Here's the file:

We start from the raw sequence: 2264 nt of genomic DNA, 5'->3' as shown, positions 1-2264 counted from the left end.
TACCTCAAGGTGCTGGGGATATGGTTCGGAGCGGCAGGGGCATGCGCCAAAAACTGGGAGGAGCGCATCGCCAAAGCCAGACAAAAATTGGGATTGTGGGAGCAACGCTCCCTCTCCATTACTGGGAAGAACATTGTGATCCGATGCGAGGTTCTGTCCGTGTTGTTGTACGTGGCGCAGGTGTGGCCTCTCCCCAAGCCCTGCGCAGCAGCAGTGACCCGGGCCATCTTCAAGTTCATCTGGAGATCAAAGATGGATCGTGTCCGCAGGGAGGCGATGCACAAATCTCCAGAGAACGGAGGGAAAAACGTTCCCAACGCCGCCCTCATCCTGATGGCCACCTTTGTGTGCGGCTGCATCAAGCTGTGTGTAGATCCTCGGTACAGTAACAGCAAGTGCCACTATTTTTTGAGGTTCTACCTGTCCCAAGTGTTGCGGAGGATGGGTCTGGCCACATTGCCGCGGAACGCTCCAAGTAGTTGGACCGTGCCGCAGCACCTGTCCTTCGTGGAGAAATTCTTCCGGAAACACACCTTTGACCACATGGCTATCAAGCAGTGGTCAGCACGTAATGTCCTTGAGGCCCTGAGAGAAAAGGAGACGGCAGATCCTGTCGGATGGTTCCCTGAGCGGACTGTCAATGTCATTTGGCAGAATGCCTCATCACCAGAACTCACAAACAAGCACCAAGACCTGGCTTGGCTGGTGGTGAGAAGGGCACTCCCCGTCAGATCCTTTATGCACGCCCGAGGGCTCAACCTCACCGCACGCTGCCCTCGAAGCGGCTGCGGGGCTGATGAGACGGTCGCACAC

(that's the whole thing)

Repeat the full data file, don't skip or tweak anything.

We start from the raw sequence: 2264 nt of genomic DNA, 5'->3' as shown, positions 1-2264 counted from the left end.
TACCTCAAGGTGCTGGGGATATGGTTCGGAGCGGCAGGGGCATGCGCCAAAAACTGGGAGGAGCGCATCGCCAAAGCCAGACAAAAATTGGGATTGTGGGAGCAACGCTCCCTCTCCATTACTGGGAAGAACATTGTGATCCGATGCGAGGTTCTGTCCGTGTTGTTGTACGTGGCGCAGGTGTGGCCTCTCCCCAAGCCCTGCGCAGCAGCAGTGACCCGGGCCATCTTCAAGTTCATCTGGAGATCAAAGATGGATCGTGTCCGCAGGGAGGCGATGCACAAATCTCCAGAGAACGGAGGGAAAAACGTTCCCAACGCCGCCCTCATCCTGATGGCCACCTTTGTGTGCGGCTGCATCAAGCTGTGTGTAGATCCTCGGTACAGTAACAGCAAGTGCCACTATTTTTTGAGGTTCTACCTGTCCCAAGTGTTGCGGAGGATGGGTCTGGCCACATTGCCGCGGAACGCTCCAAGTAGTTGGACCGTGCCGCAGCACCTGTCCTTCGTGGAGAAATTCTTCCGGAAACACACCTTTGACCACATGGCTATCAAGCAGTGGTCAGCACGTAATGTCCTTGAGGCCCTGAGAGAAAAGGAGACGGCAGATCCTGTCGGATGGTTCCCTGAGCGGACTGTCAATGTCATTTGGCAGAATGCCTCATCACCAGAACTCACAAACAAGCACCAAGACCTGGCTTGGCTGGTGGTGAGAAGGGCACTCCCCGTCAGATCCTTTATGCACGCCCGAGGGCTCAACCTCACCGCACGCTGCCCTCGAAGCGGCTGCGGGGCTGATGAGACGGTCGCACAC